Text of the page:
Some people find it odd how much I love potatoes. When I try to explain it to them, they say, “I know! Carbs! Who doesn’t love ‘em?!”
“No,” I say. “You don’t understand. If I were on a sinking boat, and had a choice between saving a human, or a five-pound bag of Yukon Golds, I’d be eating latkes the next day—alone.” They are uneasy now. “I love potatoes.”
I remember the first time I ate a potato. After having consumed nothing but breast milk and rice cereal, mashed potatoes were my ambrosia. Though the rice cereal would end up all over my clothes and in my hair (a clever trick I played on my mother—it at least looked like I ate it all), my dish of mashed potatoes would be licked clean, without a spot gone to waste. This made Ma-Ma (as I called her in those days) very happy.
In grade school, I was horrified at what the other children ate on their lunch trays, the slop masquerading as my beloved mashed potatoes. I tried to save them from what I was sure was poison (I would shout, “No! Potatoes don’t come from a box! DON’T EAT THEM!” as the lunch monitor dragged my flailing, six-year-old self out of the cafeteria), but after several dozen detentions, I gave up my fight. Let them die—at least I tried.
In middle school, when other boys my age had posters of busty women and rock bands, I took my favorite portrait of a Red Bliss to the photo shop to have it blown up and framed. My younger sister’s friends would come over and laugh at me, but it didn’t faze me. There was no image that could still my heart like that knobby little fistful of starch. It concerned my father, but my mother assured him it was just a phase. “All kids go through something like this,” she’d say. “For me, it was Barbies. For Elroy, it’s potatoes.” By the time I was in high school, I could tell just by the smell when my boiling potatoes were done. Sniff. Done parboiling. Sniff. Perfect for my German potato salad. Sniff sniff. Ready to be mashed. It’s a subtle difference, but you can definitely smell it.
One day, my junior year at college, I spotted the most beautiful girl I’d ever seen across the courtyard. Her hair was russet brown, her beady eyes sparkled in the sunlight, and her figure was the first perfect 10 I had ever seen. I sauntered over to her.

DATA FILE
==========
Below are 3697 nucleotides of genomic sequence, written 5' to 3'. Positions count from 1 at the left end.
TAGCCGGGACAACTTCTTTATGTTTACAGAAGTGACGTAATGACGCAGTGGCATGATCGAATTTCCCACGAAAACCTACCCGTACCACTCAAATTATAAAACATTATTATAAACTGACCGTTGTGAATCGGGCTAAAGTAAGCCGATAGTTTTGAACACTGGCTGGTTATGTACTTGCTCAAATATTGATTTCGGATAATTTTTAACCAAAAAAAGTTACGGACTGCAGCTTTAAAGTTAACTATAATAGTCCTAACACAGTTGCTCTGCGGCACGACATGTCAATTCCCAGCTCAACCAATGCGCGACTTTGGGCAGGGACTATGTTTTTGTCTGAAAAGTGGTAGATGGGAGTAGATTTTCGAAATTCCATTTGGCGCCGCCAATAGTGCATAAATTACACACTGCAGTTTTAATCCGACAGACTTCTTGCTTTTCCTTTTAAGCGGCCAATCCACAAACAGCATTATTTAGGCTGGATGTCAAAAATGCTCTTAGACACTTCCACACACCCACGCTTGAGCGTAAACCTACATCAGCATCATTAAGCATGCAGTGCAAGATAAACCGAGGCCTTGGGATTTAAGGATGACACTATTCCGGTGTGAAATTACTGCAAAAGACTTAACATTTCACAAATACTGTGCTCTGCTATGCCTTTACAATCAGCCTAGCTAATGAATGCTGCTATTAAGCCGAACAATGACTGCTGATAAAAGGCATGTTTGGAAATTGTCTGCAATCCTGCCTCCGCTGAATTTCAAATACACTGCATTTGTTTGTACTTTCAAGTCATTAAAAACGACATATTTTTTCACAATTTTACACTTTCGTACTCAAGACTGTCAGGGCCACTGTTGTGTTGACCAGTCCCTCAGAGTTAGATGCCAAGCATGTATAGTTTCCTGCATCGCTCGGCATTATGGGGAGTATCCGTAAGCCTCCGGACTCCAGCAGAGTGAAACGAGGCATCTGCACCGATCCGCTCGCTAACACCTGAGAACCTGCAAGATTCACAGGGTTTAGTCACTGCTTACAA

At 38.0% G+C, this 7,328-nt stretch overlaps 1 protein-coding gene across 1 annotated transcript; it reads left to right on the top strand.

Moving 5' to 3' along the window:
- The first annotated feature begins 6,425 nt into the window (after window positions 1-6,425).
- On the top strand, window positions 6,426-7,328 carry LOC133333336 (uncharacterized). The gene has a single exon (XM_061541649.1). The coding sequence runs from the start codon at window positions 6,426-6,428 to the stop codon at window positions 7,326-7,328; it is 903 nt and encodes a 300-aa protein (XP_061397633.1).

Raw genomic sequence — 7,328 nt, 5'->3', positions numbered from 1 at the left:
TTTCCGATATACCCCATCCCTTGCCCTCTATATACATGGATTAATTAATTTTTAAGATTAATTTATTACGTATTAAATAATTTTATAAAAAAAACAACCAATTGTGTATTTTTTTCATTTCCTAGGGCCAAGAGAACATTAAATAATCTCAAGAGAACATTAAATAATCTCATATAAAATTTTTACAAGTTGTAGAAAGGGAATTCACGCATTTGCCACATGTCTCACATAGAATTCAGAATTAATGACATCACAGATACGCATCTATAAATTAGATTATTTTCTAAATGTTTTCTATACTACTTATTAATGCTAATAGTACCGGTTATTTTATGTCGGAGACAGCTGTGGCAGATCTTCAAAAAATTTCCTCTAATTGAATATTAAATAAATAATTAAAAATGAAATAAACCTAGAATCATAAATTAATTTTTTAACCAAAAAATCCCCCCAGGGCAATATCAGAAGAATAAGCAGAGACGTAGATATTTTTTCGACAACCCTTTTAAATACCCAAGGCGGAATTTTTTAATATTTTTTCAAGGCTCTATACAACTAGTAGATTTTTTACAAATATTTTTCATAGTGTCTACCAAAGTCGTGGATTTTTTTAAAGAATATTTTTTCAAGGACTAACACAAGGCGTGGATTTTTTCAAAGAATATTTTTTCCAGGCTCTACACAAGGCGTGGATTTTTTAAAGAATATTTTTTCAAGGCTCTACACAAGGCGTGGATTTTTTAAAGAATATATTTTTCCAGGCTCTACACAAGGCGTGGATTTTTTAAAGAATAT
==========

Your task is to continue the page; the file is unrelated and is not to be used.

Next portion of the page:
“Hey, beautiful,” I winked. She was taken aback. “Come to my place. I’ll make you dinner. From the looks of you, I think I’d like to get to know you better.” A gentleman isn’t supposed to be so forward, but I couldn’t help myself. I could not let such a beauty just walk out of my life. She timidly nodded, and took the hand I offered her.
At my apartment, I turned on some soft music, turned down the lights, and told the girl—her name was Janice—to wait in the living room while I worked on dinner. I pulled out all the stops. For our appetizer: Spanish-style Fried Potatoes. My favorite salad: niçoise, minus the lettuce, tuna, and eggs. Soup: vichyssoise, but without the leeks (I’ve never liked them, and I didn’t have any on hand). Then, the piece de resistance: Pommes de Terre Dauphinoise. (Dessert: ice cream.)
After the several hours it took me to prepare all this, Janice was visibly restless. I was glad I had prepared such a perfect menu—each course leading to the next, progressing from good, to better, to the very best . . .
“Janice,” I said, looking into those beady eyes, “you are the most beautiful woman I have ever seen.” She blushed.
“No one has ever called me beautiful before,” she smiled, shyly. “It means a lot.”
“I can’t believe that!” I exclaimed. She was so enticing, I could have just eaten her up. “You look absolutely . . . delicious.” My eyebrow flickered involuntarily as I said the last word. Janice’s eyes flitted between my gaze and her vichyssoise.
“Would you consider yourself more of a Kerr's Pink or a Vivaldi?” I asked her.
“Excuse me?” Her face twisted a bit as she tried to make sense of me.
“You are so perfect. Those lumps, the nice full middle . . . I’ve been trying all night to decide out if you’re more of a Kerr’s Pink or a Vivaldi. At first I thought fingerling, but obviously you’re much too round for that. Your skin doesn’t have the luster of a Beauty of Hebron, so maybe you’re more of a Kerr’s Pink than anything else. Yes, that’s it. A Kerr’s Pink!”
“Kerr’s Pink? What are you talking about?” she asked, by this point, very confused.
“Kerr’s Pink: the most beautiful potato!”
“A potato?!” she exclaimed, incredulously.
“Yes! I’ve been waiting so long to find someone like you,” I said, and started to kiss her. Surprisingly, she pushed me away.
“You think I look like a potato. And you want to kiss me?”
“A BEAUTIFUL POTATO!” I was in love.
And that, children, is how I met your mother.